Thousands evacuated from northern Mexico town where authorities fear dam will overflow

NUEVO LAREDO, Mexico (AP) — More than 18,000 people were evacuated Tuesday from a town in northern Mexico that was flooded after authorities opened a dam's floodgates for fear it would overflow from rains that accompanied Hurricane Alex.

Evacuees from Ciudad Anahuac, near the Texas border, were taken to shelters in nearby towns and cities, Mayor Santos Garza Garcia said. About 4,000 people were taken to schools in higher ground, he said.

The Venustiano Carranza dam, about 70 kilometers (43 miles) away, reached capacity after days of heavy rains, including remnants of the hurricane that slammed into Mexico's northern Gulf coast last week.

Garza Garcia said that to avoid overflow, 20 floodgates had been opened by late Tuesday. He said authorities hadn't been able to open six others because of electrical failures.

The mayor said the dam was releasing 600 cubic meters per second into the Salado River, a tributary of the Rio Grande.

"It was preferable having controlled flooding than having the whole town disappear," Garza Garcia said. "The situation is very critical."

Between 1,500 and 2,000 homes in the village of Rodriguez, which is separated from Ciudad Anahuac by a river, would be damaged, he said.

Authorities said they were being careful about releasing water from dams into already swollen rivers.

Sally Spener, public affairs officer for the International Boundary and Water Commission, which operates the Amistad dam, said it had tried to limit releases Monday "so that we would not exacerbate the flooding."

North of Ciudad Anahuac in Texas, officials in Laredo were preparing to close one of its international bridges before the Rio Grande crested late Wednesday or Thursday.

Bridge One, which links downtown Laredo to Nuevo Laredo, Mexico, was expected to close Wednesday night before the river crested at an expected 33 feet.

But Laredo spokeswoman Xochitl Mora said the span could close sooner because officials worried that pressure from the water flow could damage the bridge. The other three bridges linking the cities would remain open.

"Everyone left. There was a line of cars of about 3 miles (5 kilometers) along the highway to Nuevo Laredo," said Ciudad Anahuac resident Jose Requejo, who traveled with his whole family to Nuevo Laredo, where he has a home.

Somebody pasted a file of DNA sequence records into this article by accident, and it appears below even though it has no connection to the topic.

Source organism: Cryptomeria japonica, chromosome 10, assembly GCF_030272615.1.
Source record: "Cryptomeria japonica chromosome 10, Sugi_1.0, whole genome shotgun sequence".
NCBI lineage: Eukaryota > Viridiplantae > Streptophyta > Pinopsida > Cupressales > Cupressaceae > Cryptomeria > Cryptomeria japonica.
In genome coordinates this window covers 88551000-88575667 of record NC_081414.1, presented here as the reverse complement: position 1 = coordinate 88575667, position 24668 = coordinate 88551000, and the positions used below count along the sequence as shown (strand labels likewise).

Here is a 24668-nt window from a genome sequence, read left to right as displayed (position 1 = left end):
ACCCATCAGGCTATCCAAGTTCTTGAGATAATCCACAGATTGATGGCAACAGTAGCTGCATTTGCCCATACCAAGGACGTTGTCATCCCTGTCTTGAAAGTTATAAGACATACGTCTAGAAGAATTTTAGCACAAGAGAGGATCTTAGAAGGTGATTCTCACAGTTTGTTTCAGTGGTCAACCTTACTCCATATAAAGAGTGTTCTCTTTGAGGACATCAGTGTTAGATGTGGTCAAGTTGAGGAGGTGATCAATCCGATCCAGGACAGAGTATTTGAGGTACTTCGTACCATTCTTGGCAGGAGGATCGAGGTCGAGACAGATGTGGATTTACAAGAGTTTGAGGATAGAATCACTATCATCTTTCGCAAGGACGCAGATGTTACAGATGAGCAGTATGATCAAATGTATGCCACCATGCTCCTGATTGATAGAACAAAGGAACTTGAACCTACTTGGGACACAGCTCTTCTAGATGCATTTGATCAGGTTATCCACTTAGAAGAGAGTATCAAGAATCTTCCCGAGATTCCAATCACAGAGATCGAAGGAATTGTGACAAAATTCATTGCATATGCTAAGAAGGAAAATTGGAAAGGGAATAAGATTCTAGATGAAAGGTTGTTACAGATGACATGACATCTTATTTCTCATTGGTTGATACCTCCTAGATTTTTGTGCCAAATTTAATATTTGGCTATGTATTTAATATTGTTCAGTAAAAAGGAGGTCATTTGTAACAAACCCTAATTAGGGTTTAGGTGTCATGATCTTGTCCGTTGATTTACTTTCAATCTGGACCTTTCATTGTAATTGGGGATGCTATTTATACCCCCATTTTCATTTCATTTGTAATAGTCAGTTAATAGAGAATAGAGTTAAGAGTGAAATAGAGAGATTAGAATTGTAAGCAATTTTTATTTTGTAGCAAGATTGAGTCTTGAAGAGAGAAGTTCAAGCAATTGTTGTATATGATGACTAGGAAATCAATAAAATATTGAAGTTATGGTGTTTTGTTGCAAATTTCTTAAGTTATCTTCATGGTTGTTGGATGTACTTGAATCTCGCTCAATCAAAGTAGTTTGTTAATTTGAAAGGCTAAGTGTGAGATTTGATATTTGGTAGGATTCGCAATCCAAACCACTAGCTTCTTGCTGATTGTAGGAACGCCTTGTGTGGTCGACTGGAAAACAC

Luis Lobo, who drove 16 people from Ciudad Anahuac to Nuevo Laredo, said hundreds of people from Ciudad Anahuac and nearby villages left by foot and were by the side of the road.

"They are out in the open. Men, women, and children with nothing to eat," Lobo said after arriving in Nuevo Laredo.

Garza Garcia said soldiers planned to take food to those stranded near Ciudad Anahuac.

Hurricane Alex caused severe flooding in northeastern Mexico and swelled several rivers that feed into the dam. It has continued raining in the region.

Officials were also evacuating 2,000 people near the swollen Rio Escondido in the region, Piedras Negras Mayor Jose Manuel Maldonado said.

In Texas, a subdivision along the border was evacuated as the Rio Grande rose.

People left the Vega Verde neighborhood in Del Rio as more water was being released into the Rio Grande from the Amistad Lake, just upstream from Del Rio. A statement from the U.S. National Weather Service said that "flooding is worse on the Mexican side of the river."

At nightfall Tuesday, the National Weather Service reported the Rio Grande at 10.3 feet at Del Rio — 6.3 feet above flood stage. The river was expected to reach 10.5 feet early Wednesday. The weather service said the Vega Verde neighborhood would be under four feet of water if the river reached 11 feet.

At least 12 people were killed during the storm last week in the state of Nuevo Leon, where Ciudad Anahuac is located, said Gov. Rodrigo Medina. Three people remained missing.

Some 130,000 people were without water, and that did not count some communities in mountainous regions that were cut off, Medina told Televisa network. He appealed for helicopters to help reach isolated communities with water and other supplies.

Alex caused the most damage in Nuevo Leon, though it was down to tropical storm force by the time it hit the inland state.

The key business city of Monterrey saw major streets turned to rampaging rivers that gashed ravines through the pavement down to sewage lines and buried vehicles window deep in rocks and sand. The city was hit by heavy rain on Thursday that swelled the Santa Catarina river, which had been dry since 1988, when a hurricane hit the area.